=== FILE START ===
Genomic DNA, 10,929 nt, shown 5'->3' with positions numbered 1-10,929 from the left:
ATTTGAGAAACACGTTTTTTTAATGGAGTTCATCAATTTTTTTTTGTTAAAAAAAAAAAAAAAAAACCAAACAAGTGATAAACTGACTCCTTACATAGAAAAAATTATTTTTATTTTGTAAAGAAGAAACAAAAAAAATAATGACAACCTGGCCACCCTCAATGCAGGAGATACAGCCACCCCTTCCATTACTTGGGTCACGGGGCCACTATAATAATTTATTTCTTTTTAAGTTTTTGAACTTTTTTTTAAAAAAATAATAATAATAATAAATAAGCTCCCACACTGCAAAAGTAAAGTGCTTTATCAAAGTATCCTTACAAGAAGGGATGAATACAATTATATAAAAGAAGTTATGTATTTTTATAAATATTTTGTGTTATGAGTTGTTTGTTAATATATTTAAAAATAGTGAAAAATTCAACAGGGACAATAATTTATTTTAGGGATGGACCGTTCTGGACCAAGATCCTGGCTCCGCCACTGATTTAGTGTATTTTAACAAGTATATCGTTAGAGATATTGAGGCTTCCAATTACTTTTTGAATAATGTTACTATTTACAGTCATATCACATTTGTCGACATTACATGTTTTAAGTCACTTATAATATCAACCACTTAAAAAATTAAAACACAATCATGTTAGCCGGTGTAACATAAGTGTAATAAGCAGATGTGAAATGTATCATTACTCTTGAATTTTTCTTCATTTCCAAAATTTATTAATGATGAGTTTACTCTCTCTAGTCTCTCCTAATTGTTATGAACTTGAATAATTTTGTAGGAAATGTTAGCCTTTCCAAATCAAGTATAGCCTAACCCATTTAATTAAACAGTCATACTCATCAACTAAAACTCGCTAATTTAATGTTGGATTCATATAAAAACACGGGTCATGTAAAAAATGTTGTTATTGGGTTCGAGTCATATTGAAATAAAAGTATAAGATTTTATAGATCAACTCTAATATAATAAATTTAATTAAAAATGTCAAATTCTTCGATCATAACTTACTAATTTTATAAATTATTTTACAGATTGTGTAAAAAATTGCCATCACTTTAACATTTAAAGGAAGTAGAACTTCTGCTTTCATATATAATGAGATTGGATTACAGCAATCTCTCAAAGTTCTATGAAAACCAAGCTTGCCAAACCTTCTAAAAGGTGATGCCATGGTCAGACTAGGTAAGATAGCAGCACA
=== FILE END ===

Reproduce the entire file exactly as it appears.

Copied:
Genomic DNA, 10,929 nt, shown 5'->3' with positions numbered 1-10,929 from the left:
ATTTGAGAAACACGTTTTTTTAATGGAGTTCATCAATTTTTTTTTGTTAAAAAAAAAAAAAAAAAACCAAACAAGTGATAAACTGACTCCTTACATAGAAAAAATTATTTTTATTTTGTAAAGAAGAAACAAAAAAAATAATGACAACCTGGCCACCCTCAATGCAGGAGATACAGCCACCCCTTCCATTACTTGGGTCACGGGGCCACTATAATAATTTATTTCTTTTTAAGTTTTTGAACTTTTTTTTAAAAAAATAATAATAATAATAAATAAGCTCCCACACTGCAAAAGTAAAGTGCTTTATCAAAGTATCCTTACAAGAAGGGATGAATACAATTATATAAAAGAAGTTATGTATTTTTATAAATATTTTGTGTTATGAGTTGTTTGTTAATATATTTAAAAATAGTGAAAAATTCAACAGGGACAATAATTTATTTTAGGGATGGACCGTTCTGGACCAAGATCCTGGCTCCGCCACTGATTTAGTGTATTTTAACAAGTATATCGTTAGAGATATTGAGGCTTCCAATTACTTTTTGAATAATGTTACTATTTACAGTCATATCACATTTGTCGACATTACATGTTTTAAGTCACTTATAATATCAACCACTTAAAAAATTAAAACACAATCATGTTAGCCGGTGTAACATAAGTGTAATAAGCAGATGTGAAATGTATCATTACTCTTGAATTTTTCTTCATTTCCAAAATTTATTAATGATGAGTTTACTCTCTCTAGTCTCTCCTAATTGTTATGAACTTGAATAATTTTGTAGGAAATGTTAGCCTTTCCAAATCAAGTATAGCCTAACCCATTTAATTAAACAGTCATACTCATCAACTAAAACTCGCTAATTTAATGTTGGATTCATATAAAAACACGGGTCATGTAAAAAATGTTGTTATTGGGTTCGAGTCATATTGAAATAAAAGTATAAGATTTTATAGATCAACTCTAATATAATAAATTTAATTAAAAATGTCAAATTCTTCGATCATAACTTACTAATTTTATAAATTATTTTACAGATTGTGTAAAAAATTGCCATCACTTTAACATTTAAAGGAAGTAGAACTTCTGCTTTCATATATAATGAGATTGGATTACAGCAATCTCTCAAAGTTCTATGAAAACCAAGCTTGCCAAACCTTCTAAAAGGTGATGCCATGGTCAGACTAGGTAAGATAGCAGCACA